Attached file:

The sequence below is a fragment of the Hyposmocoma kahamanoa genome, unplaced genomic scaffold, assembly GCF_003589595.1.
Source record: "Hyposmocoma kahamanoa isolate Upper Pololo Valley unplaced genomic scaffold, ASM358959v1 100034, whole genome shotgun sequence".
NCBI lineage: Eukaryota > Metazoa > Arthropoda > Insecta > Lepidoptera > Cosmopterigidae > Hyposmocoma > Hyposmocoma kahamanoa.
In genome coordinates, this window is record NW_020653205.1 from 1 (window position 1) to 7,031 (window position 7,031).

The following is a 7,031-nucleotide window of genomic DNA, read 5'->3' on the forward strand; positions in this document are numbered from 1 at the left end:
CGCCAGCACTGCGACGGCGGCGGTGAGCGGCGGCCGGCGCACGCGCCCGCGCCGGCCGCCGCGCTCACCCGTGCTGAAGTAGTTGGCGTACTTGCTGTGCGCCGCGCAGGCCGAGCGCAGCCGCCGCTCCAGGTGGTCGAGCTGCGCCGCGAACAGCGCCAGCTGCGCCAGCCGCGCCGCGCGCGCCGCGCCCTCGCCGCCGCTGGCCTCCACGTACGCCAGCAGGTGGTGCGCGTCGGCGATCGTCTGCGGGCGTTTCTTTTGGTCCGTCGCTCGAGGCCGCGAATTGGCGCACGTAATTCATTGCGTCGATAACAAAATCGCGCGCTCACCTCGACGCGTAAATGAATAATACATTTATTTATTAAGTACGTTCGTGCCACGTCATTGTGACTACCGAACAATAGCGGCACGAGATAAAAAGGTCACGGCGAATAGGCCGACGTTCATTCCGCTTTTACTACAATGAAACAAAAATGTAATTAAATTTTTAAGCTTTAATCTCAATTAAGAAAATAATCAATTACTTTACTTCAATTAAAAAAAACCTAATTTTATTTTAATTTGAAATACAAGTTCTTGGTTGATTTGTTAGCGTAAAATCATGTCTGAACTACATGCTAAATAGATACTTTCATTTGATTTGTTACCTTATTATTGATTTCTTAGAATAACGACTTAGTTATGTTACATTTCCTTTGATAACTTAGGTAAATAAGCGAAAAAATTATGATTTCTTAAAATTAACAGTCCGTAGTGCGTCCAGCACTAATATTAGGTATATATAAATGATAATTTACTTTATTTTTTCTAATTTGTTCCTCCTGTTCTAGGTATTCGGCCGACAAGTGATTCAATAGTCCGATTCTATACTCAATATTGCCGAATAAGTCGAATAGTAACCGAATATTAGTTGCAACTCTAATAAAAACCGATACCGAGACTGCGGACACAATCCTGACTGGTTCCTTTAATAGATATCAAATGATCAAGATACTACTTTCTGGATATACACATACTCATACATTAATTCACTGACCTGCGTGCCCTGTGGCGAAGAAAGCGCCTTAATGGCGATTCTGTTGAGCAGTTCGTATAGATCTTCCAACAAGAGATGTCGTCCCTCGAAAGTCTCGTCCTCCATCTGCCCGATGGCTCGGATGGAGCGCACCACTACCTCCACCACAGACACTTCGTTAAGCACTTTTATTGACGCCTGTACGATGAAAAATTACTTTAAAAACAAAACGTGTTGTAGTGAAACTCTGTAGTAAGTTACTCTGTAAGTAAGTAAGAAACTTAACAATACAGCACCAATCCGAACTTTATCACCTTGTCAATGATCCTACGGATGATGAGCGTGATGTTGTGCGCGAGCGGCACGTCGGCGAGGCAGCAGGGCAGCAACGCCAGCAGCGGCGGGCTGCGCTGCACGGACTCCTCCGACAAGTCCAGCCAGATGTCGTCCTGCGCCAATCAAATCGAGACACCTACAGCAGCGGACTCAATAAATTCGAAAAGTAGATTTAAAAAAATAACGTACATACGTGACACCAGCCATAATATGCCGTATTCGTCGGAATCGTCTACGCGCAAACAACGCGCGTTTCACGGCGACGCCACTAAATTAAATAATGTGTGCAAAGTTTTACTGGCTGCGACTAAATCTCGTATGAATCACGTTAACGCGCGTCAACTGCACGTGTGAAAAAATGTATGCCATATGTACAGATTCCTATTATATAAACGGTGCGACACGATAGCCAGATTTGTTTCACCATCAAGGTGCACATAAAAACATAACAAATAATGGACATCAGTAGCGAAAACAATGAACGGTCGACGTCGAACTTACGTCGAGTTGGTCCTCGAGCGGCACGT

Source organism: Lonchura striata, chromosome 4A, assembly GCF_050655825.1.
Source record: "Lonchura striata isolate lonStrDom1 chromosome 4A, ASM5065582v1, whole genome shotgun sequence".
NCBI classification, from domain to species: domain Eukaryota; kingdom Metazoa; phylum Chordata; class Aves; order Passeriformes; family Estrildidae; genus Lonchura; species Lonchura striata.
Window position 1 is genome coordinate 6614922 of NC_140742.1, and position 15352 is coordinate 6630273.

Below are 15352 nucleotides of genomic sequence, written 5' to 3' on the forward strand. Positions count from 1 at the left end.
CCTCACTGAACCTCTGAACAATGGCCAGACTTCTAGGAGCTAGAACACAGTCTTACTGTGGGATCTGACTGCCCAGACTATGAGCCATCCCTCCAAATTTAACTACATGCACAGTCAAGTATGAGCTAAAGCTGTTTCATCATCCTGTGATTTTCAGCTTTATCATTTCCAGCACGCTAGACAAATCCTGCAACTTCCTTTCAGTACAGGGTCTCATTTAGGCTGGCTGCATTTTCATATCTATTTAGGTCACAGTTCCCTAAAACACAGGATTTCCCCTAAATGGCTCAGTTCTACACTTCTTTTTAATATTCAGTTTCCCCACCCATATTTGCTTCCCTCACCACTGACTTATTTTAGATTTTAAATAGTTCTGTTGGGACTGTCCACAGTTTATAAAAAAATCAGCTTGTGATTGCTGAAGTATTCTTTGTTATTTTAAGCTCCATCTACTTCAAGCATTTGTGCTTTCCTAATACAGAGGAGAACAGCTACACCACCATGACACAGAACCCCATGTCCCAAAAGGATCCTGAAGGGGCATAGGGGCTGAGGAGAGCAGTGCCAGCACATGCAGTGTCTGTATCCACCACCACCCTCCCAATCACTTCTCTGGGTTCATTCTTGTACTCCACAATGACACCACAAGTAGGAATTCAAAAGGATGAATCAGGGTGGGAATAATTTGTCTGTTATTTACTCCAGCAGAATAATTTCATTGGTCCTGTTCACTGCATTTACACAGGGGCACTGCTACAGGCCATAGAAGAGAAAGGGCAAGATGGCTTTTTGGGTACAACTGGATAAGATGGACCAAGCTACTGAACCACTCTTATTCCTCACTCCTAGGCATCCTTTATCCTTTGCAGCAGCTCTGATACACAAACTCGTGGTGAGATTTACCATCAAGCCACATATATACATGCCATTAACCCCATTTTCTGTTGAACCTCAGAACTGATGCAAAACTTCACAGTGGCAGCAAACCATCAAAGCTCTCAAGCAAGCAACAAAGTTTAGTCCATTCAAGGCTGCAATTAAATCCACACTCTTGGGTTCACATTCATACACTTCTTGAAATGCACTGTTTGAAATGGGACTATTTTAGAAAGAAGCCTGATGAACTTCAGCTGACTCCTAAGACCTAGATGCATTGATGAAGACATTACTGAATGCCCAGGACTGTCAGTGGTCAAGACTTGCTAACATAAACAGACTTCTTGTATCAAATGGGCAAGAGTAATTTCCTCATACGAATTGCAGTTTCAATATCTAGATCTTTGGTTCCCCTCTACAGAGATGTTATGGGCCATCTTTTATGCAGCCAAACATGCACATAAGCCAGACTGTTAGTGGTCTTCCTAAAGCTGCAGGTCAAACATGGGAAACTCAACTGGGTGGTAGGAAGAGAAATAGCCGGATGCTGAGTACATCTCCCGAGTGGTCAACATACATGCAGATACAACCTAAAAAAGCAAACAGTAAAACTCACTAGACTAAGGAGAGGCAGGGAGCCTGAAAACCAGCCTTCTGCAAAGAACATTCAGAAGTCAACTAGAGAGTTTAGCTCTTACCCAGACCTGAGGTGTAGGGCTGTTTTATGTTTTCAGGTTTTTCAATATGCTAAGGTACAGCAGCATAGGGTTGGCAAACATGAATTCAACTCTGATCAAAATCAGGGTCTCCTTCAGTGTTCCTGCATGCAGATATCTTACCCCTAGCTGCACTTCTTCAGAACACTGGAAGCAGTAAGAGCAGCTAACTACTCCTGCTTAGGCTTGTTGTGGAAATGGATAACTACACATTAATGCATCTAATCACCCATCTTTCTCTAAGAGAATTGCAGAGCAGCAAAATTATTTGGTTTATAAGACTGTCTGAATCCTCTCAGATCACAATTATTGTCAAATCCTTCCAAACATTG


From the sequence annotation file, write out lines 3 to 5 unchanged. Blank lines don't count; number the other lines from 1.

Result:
NCBI lineage: Eukaryota > Metazoa > Arthropoda > Insecta > Lepidoptera > Cosmopterigidae > Hyposmocoma > Hyposmocoma kahamanoa.
In genome coordinates, this window is record NW_020653205.1 from 1 (window position 1) to 7,031 (window position 7,031).

The following is a 7,031-nucleotide window of genomic DNA, read 5'->3' on the forward strand; positions in this document are numbered from 1 at the left end: